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The Great American Novel -- will there ever be another?
February 22, 2012 11:47 AM   Subscribe

The Great American Novel -- will there ever be another? ...even if a new Melville or Twain, Faulkner or Fitzgerald were to appear in our midst, his work would fail to achieve the critical traction and existential weight of those earlier masters. We lack the requisite community of readers, and the ambient shared cultural assumptions...The diffusion or dispersion of culture brings with it a diffusion of manners and erosion of shared moral assumptions. Whatever we think of that process—love it as a sign of social liberation or loathe it as a token of cultural breakdown—it has robbed the novel, and the novel’s audience, of a primary resource: an authoritative tradition to react against.
posted by shivohum (126 comments total) 13 users marked this as a favorite

 
problem, officer?
posted by LogicalDash at 11:55 AM on February 22, 2012 [2 favorites]


Yes, there will.
posted by Aizkolari at 11:55 AM on February 22, 2012 [4 favorites]


Agree with this. The "great" novels are defined by what they are not ie. an existing tradition. They stand out precisely because they are different, that's what makes them "great" and not just like everything else. In our current environment there is little room for this since there is no mainstream tradition, just many niches fragmented. Of course there can be many great novels, just not "the Great One".
posted by stbalbach at 11:56 AM on February 22, 2012 [3 favorites]


There is, however, another question, or rather set of questions, that I want to broach. And let me underscore the interrogative nature of what I am suggesting: When I say that there are a set of questions I would like to discuss, I do not mean that I have a satchel full of answers to which I have surreptitiously affixed question marks for rhetorical effect. I mean, rather, that I have sensed a change in the relation of literature to life and that this change, however we might best describe it, has had and will likely continue to have a profound effect on how we understand the significance of fiction. In any event, I’d like to bracket, as the phenomenologists say, the issue of how good American fiction now is and concentrate instead on what I have been calling in my own mind the “traction of fiction.”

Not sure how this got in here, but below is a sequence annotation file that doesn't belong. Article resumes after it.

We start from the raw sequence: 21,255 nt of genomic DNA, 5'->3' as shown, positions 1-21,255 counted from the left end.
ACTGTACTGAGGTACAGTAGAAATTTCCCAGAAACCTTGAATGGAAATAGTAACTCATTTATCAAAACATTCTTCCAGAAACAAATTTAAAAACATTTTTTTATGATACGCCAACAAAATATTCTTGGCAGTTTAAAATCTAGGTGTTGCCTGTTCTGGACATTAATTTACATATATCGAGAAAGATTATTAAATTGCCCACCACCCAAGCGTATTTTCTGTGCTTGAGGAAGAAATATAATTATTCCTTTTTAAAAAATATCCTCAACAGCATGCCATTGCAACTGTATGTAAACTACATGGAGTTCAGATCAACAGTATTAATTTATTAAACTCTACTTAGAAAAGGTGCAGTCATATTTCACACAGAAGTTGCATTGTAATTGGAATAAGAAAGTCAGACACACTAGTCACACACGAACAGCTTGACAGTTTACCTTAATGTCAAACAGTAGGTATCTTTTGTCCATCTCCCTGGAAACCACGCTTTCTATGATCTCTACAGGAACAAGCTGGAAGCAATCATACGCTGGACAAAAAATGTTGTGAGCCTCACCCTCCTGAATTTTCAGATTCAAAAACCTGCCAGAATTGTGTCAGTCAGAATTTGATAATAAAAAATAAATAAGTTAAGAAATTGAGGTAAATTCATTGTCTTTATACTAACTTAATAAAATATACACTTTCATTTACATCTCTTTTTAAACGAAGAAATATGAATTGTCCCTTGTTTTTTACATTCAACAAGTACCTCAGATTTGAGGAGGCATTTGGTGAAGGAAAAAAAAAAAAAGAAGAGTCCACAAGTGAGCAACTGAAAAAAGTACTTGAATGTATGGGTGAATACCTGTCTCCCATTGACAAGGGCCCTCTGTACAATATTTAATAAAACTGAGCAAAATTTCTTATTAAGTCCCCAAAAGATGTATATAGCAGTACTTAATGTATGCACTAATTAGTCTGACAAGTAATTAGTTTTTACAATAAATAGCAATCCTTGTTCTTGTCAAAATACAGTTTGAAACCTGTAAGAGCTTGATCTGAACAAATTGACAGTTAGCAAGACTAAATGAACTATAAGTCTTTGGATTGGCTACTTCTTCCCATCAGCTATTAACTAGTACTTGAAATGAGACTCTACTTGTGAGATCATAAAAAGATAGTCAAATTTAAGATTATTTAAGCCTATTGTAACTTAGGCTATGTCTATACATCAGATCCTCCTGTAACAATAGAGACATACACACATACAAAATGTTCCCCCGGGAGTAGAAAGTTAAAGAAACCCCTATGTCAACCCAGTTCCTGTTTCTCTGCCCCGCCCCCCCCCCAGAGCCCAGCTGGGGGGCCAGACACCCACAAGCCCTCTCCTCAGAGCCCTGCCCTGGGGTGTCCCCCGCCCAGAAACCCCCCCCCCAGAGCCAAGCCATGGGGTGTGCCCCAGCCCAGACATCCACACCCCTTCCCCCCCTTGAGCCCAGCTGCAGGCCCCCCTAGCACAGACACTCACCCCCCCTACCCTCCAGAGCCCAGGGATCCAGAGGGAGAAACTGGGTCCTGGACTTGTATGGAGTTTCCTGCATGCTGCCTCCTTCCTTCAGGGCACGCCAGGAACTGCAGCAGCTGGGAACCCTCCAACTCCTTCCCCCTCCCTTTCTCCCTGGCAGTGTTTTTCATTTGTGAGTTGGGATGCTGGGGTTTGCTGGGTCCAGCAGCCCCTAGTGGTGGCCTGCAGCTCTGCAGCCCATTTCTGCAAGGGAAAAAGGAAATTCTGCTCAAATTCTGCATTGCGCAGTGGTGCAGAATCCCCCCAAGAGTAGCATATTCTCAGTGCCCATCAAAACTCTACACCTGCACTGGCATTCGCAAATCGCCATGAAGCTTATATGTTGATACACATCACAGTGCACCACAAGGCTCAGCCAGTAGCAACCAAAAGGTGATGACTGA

When I was reading this passage, as I just was, though by the time you read this, the time I was reading the above passage may be much further in the past, in any case this was the passage that I had just finished reading when I decided in my own mind I was no longer interested in anything this ponderous wank had to say.
posted by gompa at 11:59 AM on February 22, 2012 [38 favorites]


A couple of years ago, I was asked to give a talk about “The American Novel Today.” It wasn’t my first choice of topic, frankly, partly because I read as few contemporary novels as possible

I must be missing something. Why would you invite someone who doesn't read contemporary novels to speak on this topic?
posted by JaredSeth at 12:00 PM on February 22, 2012 [13 favorites]


The comforting illusion of cultural homogeneity -- wasn't it convenient?
posted by 2bucksplus at 12:00 PM on February 22, 2012 [26 favorites]


Let me state that, if the next "great American novel" is written in the style of Mr. Kimball, I will probably not read more than the first chapter before becoming frightfully weary of the superfluous use of overwrought adverbs and dramatically voiced adjectives.
posted by HuronBob at 12:00 PM on February 22, 2012 [1 favorite]


I read as few contemporary novels as possible.

Here's about where I lost interest.
posted by incandenza at 12:01 PM on February 22, 2012 [1 favorite]


or...what gompa said.
posted by HuronBob at 12:02 PM on February 22, 2012 [1 favorite]


This writing is so, so terrible. It's like a satire of terrible, overwrought, self-conscious writing. Is this what conservatives think "smart people" sound like?
posted by mr_roboto at 12:03 PM on February 22, 2012 [7 favorites]


I thought the joke was that there was NEVER a Great 'American' novel But maybe I've grown up in an age where that joke was always post-modern.
posted by muddgirl at 12:03 PM on February 22, 2012 [1 favorite]


I must be missing something. Why would you invite someone who doesn't read contemporary novels to speak on this topic?